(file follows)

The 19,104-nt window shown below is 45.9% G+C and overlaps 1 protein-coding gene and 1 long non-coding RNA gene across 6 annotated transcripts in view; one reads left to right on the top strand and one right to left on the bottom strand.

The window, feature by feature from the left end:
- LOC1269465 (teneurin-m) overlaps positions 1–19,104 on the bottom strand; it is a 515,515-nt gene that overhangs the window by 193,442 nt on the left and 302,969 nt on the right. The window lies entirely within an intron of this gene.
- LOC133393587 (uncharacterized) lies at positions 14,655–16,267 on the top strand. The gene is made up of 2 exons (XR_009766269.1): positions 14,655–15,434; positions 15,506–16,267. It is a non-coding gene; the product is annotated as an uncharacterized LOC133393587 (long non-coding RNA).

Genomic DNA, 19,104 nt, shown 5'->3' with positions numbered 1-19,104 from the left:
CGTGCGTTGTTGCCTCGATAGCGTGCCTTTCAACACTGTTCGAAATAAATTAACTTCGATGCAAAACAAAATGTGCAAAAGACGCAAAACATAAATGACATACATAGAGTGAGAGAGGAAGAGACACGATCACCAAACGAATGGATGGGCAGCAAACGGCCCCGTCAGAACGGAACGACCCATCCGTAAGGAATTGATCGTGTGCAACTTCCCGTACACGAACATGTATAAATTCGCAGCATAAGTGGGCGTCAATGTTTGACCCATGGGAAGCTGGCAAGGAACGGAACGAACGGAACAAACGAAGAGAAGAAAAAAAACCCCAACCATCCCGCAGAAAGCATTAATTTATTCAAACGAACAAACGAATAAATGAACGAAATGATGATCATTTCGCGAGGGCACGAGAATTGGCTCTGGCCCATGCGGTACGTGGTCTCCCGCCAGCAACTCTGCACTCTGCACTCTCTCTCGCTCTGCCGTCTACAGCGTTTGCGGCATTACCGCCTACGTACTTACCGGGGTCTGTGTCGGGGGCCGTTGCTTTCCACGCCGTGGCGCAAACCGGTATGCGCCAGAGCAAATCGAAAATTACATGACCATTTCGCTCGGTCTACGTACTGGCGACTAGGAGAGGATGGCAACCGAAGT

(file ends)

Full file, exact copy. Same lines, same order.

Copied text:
The 19,104-nt window shown below is 45.9% G+C and overlaps 1 protein-coding gene and 1 long non-coding RNA gene across 6 annotated transcripts in view; one reads left to right on the top strand and one right to left on the bottom strand.

The window, feature by feature from the left end:
- LOC1269465 (teneurin-m) overlaps positions 1–19,104 on the bottom strand; it is a 515,515-nt gene that overhangs the window by 193,442 nt on the left and 302,969 nt on the right. The window lies entirely within an intron of this gene.
- LOC133393587 (uncharacterized) lies at positions 14,655–16,267 on the top strand. The gene is made up of 2 exons (XR_009766269.1): positions 14,655–15,434; positions 15,506–16,267. It is a non-coding gene; the product is annotated as an uncharacterized LOC133393587 (long non-coding RNA).

Genomic DNA, 19,104 nt, shown 5'->3' with positions numbered 1-19,104 from the left:
CGTGCGTTGTTGCCTCGATAGCGTGCCTTTCAACACTGTTCGAAATAAATTAACTTCGATGCAAAACAAAATGTGCAAAAGACGCAAAACATAAATGACATACATAGAGTGAGAGAGGAAGAGACACGATCACCAAACGAATGGATGGGCAGCAAACGGCCCCGTCAGAACGGAACGACCCATCCGTAAGGAATTGATCGTGTGCAACTTCCCGTACACGAACATGTATAAATTCGCAGCATAAGTGGGCGTCAATGTTTGACCCATGGGAAGCTGGCAAGGAACGGAACGAACGGAACAAACGAAGAGAAGAAAAAAAACCCCAACCATCCCGCAGAAAGCATTAATTTATTCAAACGAACAAACGAATAAATGAACGAAATGATGATCATTTCGCGAGGGCACGAGAATTGGCTCTGGCCCATGCGGTACGTGGTCTCCCGCCAGCAACTCTGCACTCTGCACTCTCTCTCGCTCTGCCGTCTACAGCGTTTGCGGCATTACCGCCTACGTACTTACCGGGGTCTGTGTCGGGGGCCGTTGCTTTCCACGCCGTGGCGCAAACCGGTATGCGCCAGAGCAAATCGAAAATTACATGACCATTTCGCTCGGTCTACGTACTGGCGACTAGGAGAGGATGGCAACCGAAGT